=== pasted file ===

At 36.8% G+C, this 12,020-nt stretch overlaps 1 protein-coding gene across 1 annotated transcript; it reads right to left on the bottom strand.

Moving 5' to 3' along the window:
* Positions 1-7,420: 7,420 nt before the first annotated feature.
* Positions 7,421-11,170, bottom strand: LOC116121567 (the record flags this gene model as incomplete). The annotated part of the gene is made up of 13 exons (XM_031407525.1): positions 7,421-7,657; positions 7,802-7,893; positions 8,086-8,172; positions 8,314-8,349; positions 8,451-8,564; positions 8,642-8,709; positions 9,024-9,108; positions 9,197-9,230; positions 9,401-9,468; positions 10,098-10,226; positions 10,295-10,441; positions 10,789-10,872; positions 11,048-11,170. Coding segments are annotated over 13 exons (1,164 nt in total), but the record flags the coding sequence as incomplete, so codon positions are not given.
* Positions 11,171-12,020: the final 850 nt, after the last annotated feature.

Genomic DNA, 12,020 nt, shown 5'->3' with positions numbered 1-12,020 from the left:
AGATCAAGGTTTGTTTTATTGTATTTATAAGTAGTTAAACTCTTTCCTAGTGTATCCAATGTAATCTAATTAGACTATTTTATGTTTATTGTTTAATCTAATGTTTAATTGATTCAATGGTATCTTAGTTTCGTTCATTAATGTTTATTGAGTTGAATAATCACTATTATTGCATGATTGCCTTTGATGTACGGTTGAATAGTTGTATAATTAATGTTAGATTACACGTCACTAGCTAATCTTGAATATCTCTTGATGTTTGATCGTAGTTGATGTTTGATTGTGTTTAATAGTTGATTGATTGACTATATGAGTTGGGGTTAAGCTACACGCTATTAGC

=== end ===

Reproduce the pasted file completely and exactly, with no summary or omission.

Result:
At 36.8% G+C, this 12,020-nt stretch overlaps 1 protein-coding gene across 1 annotated transcript; it reads right to left on the bottom strand.

Moving 5' to 3' along the window:
* Positions 1-7,420: 7,420 nt before the first annotated feature.
* Positions 7,421-11,170, bottom strand: LOC116121567 (the record flags this gene model as incomplete). The annotated part of the gene is made up of 13 exons (XM_031407525.1): positions 7,421-7,657; positions 7,802-7,893; positions 8,086-8,172; positions 8,314-8,349; positions 8,451-8,564; positions 8,642-8,709; positions 9,024-9,108; positions 9,197-9,230; positions 9,401-9,468; positions 10,098-10,226; positions 10,295-10,441; positions 10,789-10,872; positions 11,048-11,170. Coding segments are annotated over 13 exons (1,164 nt in total), but the record flags the coding sequence as incomplete, so codon positions are not given.
* Positions 11,171-12,020: the final 850 nt, after the last annotated feature.

Genomic DNA, 12,020 nt, shown 5'->3' with positions numbered 1-12,020 from the left:
AGATCAAGGTTTGTTTTATTGTATTTATAAGTAGTTAAACTCTTTCCTAGTGTATCCAATGTAATCTAATTAGACTATTTTATGTTTATTGTTTAATCTAATGTTTAATTGATTCAATGGTATCTTAGTTTCGTTCATTAATGTTTATTGAGTTGAATAATCACTATTATTGCATGATTGCCTTTGATGTACGGTTGAATAGTTGTATAATTAATGTTAGATTACACGTCACTAGCTAATCTTGAATATCTCTTGATGTTTGATCGTAGTTGATGTTTGATTGTGTTTAATAGTTGATTGATTGACTATATGAGTTGGGGTTAAGCTACACGCTATTAGC